HND show

Review: The Hero Next Door

The Hero Next Door by Onjali Q. Rauf MBE

Directed by Annie Smol MBE and Jon French

Face Front Inclusive Theatre bring us award winning author Onjali Rauf’s new play “The Hero Next Door”. Aimed at 7 to 10’s it is a celebration of friendship, diversity and what can be achieved when we work together.

The story revolves around the three leads: Musa an Eritrean refugee, Haley an Autistic girl who has a pet tadpole, and Melody a would be bully but really a good person trying to be bad.

As the story begins, we find ourselves in the playground at school, where Musa and Haley, both feeling outsiders, united in their exclusion from the in crowd for different reasons, strike up a friendship. Melody then emerges and starts to display her bullying side which, for the audience, is deeply uncomfortable, and rightly so. In fact, as the story develops it is the change in Melody that is one of the most rewarding strands to follow.

Musa, who is living with foster parents, takes some post round to his next-door neighbour who it turns out is Melody’s grandfather, Harry. A kindly old gent in a wheelchair he immediately “gets” Musa. When Melody appears saying “What’s he doing here?“

Harry gives an impassioned speech about being an evacuee in the war and how he too was a refugee, berating her for her attitude. The cross generational bond between Harry and Musa is beautifully handled both in the dialogue and by the actors. At this stage we meet the villain of the piece Claudia, Harry’s carer who is in cahoots with her unseen partner Frank to rob Harry.

As the scenes move on Musa, in his bedroom, overhears Claudia in the garden next door planning to do the deed on Saturday night. Once he has been able to convince Haley and Melody next day at school, they agree to meet up at Harrys to devise a plan to catch them in the act. The show then builds up to the exciting and hilarious conclusion.

So what do we learn:

Musa, new to the country struggles to find the words in English, this hides the fact that he is fluent in many languages. Later, in conversation with Haley it transpires that his journey has taken him 17 months and that his family are still in Eritrea. Hidden behind every face shown scrambling out of a boat lies a story of immense hardship, brutality, suffering and loss.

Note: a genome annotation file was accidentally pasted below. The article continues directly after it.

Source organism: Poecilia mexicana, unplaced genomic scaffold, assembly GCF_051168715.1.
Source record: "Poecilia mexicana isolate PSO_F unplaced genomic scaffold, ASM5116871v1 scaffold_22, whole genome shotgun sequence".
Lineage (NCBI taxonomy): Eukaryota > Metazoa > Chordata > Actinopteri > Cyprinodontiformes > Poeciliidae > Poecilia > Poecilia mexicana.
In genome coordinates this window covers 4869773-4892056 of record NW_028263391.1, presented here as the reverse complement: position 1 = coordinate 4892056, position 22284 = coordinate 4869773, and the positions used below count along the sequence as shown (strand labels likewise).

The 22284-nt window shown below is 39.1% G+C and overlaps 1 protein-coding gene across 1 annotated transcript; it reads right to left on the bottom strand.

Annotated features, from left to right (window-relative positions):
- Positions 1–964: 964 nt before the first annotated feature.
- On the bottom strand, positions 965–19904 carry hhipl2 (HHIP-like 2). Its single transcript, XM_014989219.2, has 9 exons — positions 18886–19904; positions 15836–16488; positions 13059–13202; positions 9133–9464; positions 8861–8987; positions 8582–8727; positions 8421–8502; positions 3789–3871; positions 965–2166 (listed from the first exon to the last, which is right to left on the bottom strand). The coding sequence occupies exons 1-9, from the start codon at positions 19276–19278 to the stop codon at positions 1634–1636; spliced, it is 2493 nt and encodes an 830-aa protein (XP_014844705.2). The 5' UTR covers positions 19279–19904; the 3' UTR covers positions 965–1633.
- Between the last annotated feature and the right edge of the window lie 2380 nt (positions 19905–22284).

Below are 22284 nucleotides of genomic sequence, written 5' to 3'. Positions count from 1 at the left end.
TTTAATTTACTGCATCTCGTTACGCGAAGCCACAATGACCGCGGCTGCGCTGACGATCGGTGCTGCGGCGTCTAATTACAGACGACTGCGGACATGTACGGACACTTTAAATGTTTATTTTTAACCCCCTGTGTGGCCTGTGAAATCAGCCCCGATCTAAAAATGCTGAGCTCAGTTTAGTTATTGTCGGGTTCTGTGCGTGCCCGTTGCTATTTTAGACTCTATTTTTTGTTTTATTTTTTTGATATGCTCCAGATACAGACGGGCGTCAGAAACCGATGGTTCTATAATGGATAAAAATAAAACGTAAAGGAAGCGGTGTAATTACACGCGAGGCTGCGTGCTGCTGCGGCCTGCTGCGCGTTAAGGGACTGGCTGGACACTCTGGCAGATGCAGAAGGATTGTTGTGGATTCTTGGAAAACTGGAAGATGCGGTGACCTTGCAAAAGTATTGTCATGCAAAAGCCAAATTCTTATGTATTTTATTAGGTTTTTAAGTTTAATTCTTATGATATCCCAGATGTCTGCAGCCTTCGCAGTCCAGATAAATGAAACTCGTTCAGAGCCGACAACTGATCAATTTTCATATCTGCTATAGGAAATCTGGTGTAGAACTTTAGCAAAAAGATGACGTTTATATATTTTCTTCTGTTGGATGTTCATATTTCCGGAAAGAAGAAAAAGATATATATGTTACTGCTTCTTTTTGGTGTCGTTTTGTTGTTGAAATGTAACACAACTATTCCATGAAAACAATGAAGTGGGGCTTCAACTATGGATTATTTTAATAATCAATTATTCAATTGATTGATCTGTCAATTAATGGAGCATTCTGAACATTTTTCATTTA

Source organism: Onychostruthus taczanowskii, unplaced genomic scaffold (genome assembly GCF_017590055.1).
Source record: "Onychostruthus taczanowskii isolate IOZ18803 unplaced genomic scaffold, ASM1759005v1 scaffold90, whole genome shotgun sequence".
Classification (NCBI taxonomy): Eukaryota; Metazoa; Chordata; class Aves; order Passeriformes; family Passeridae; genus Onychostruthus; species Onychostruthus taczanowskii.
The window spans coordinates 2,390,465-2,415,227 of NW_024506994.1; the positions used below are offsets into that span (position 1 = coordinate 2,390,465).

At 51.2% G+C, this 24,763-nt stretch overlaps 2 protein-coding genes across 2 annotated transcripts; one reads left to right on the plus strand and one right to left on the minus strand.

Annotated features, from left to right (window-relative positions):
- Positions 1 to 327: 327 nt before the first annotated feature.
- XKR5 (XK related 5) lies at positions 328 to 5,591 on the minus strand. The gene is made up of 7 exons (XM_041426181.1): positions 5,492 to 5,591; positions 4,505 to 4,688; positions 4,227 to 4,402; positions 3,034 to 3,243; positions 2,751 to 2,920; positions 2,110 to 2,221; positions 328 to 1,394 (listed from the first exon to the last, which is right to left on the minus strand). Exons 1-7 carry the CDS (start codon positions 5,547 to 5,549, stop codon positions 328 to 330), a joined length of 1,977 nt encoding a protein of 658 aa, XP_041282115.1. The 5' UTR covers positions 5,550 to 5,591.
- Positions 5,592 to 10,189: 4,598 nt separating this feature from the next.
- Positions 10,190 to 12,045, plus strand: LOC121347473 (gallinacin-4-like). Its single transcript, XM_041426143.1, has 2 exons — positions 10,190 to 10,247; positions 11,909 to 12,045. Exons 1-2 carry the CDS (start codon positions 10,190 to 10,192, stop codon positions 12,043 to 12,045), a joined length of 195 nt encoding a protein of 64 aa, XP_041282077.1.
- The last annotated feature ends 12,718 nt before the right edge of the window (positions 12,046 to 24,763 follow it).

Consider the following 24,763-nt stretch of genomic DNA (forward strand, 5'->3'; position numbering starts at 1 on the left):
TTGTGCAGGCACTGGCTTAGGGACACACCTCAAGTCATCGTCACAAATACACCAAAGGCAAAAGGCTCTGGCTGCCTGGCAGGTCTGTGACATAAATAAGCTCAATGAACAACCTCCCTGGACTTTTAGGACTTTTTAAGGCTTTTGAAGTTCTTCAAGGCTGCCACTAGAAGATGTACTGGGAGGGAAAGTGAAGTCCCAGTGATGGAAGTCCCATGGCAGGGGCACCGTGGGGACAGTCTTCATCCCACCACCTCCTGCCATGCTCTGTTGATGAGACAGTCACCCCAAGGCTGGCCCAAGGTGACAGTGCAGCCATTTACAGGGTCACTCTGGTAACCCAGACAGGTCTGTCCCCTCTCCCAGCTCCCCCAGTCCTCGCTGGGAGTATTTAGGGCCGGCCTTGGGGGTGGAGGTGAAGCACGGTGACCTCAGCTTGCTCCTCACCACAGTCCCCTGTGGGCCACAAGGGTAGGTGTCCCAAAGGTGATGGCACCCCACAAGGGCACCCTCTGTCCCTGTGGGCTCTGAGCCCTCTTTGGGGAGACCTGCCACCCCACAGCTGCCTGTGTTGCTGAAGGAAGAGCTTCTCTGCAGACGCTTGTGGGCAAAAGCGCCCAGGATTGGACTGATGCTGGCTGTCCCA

Haley, marginalised by her autism shows us that to be different should not be seen as a weakness. When she challenges Claudia saying, “You’re a liar” It is her directness that leads them forward and empowers the group. When she first meets a troubled and nervous Musa her declaration “We are best friends now” reassures and comforts him. On hearing his story her words, “Musa I think you are very brave” validate his personal journey and acknowledge his courage.

Melody, who starts off an uncaring bully berating Musa for being a “sponging refugee”, is challenged by her beloved grandad Harry on her own ethnicity, leading her to start her own

journey, showing us that people can change. Whereas initially she would have nothing to do with Haley because she wasn’t cool and couldn’t follow her dance moves, by the end she is encouraging her to dance with her. A hugely significant difference in the playground.

Whilst being aimed at 7 to 10 year olds, the subject matter of “The Hero Next Door’ is compelling and forces the audience to hold up a mirror to our own unspoken views and unconscious bias.

Beautifully acted and directed and with such a powerful message, Onjali Rauf’s partnership with Face Front has created a piece that will, I’m sure live long beyond this current tour.

If this fractured and divided world is to have a chance, then our hopes lie in the hands and hearts of this next generation. If, instead of judgement and self-importance our starting points could be the empathy and compassion this piece promotes, then who knows, anything is possible.

These are the embers “The Hero Next Door” seeks to fan. May the flames roar….

Andy Pritchard